3. Security Deposit

Even though you may have collected this amount before you ever created the lease, state the amount in your lease. You may want to make it clear that no interest is paid on security deposit (refer local laws). Also make it clear that security deposit is not last month’s rent. Tenant must pay last month’s rent in full as usual.

Your security deposit policy is one area you should review with your attorney. You are required to return remainder of the deposit within 30 days of property surrender. What you can deduct for, you should arrive at and document. State that here. If you are doing this for the first time, you may want to get with your mentor. Trying to dream up everything that can be damaged or lost won’t work. Over the years, many have compiled a good list of allowed deductions. Try to use that as a starting point. Your agent should have a list as well. If you are using a realtor lease form, that will have a list.

Finally, state that tenants must provide you with a forwarding address, so that you can return the remainder of their security deposit. Mail a company check to that address.

4. Pets

State your pet policy. Again, this is one area that should have been well established before you get to the lease. Your marketing material should say if you allow pets or not and if there are any restrictions. If you have restrictions you should document that in your company policy. It’s always wise to get any restriction reviewed to ensure it is not discriminatory in an illegal manner. So, state your pet policy in the lease. It should cover items like what you allow, what you don’t allow, do you have an additional pet deposit, how you handle violations of the policy and if guests and/or visitors are allowed to bring pets. Talk about tenants taking full responsibility for their pets and their pet’s actions. Discuss how their pets should be handled during showings when the property is on the market.

5. Use

Here you discuss what your property can be used as – basically as a residential home. State all occupants by full name and age (not just tenants, all occupants.) You may define tenant as one that’s the responsible party in the lease. You may define their children as occupants. All tenants are occupants as well. Talk about what’s allowed, what’s not allowed, the guest policy – how many guests are allowed at a time, how long can they stay without notifying the landlord, how many cars are allowed at one time. You may want to refer to already established community or HoA rules as well. Talk about smoking. Do you allow it or not. If you allow smoking in the yard, how are they required to dispose of cigarette butts – discuss that.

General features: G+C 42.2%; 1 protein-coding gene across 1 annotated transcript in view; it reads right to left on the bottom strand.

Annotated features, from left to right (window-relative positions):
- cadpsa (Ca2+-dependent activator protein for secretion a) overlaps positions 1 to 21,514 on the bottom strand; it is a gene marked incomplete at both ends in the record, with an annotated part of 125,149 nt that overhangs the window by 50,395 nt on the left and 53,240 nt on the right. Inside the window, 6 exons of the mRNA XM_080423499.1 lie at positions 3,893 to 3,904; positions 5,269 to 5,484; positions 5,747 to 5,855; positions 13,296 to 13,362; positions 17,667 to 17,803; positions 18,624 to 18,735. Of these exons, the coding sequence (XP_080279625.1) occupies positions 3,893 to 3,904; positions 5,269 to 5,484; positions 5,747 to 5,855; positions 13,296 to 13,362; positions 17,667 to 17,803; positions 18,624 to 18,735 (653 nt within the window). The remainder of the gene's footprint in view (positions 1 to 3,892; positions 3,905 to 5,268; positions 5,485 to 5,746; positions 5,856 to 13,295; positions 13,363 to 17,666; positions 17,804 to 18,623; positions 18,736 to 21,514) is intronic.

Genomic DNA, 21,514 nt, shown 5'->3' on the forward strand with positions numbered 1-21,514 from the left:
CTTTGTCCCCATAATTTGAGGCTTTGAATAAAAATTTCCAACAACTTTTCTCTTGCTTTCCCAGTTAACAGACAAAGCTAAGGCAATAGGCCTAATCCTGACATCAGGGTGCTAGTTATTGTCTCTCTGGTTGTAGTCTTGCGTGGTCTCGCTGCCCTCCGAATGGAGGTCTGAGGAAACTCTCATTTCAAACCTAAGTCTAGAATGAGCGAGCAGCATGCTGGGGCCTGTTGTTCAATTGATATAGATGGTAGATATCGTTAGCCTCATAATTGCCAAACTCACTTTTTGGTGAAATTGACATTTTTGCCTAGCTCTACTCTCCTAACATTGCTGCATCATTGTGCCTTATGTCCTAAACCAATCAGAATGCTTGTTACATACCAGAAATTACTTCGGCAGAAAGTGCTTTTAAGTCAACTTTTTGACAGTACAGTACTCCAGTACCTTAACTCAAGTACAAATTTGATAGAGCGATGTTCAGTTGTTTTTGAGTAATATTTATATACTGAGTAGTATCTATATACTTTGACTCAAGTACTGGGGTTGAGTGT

There’s the second side to use – which is how others use property around them. They are neighbors, school kids, general public, whatever the case may be. As a corollary to the Use clause state that you have no control over how surrounding property gets used. Your ownership rights and influence may be limited to your property.

6. Property Condition

Talk about move in and move out condition. This is a good place to mention that you have a property condition addendum and it must be returned to you within so many days of moving in. Essentially the move out condition must be the same as move in condition allowing for wear and tear. If you fix up a property before you rent it like we talk about in these posts, and you select tenants like we discussed earlier, then for short term leases, like a year or so, you should expect property condition to be pretty much identical to when you gave it to them.

7. Maintenance

Call out what the tenants are required to do. This is not repair. This is periodic and normal maintenance, like mowing, cleaning the pool, replacing light bulbs and batteries, A/C filters, WATERING THE FOUNDATION, etc. Talk about how you handle tenant’s failure to maintain property.

8. Repairs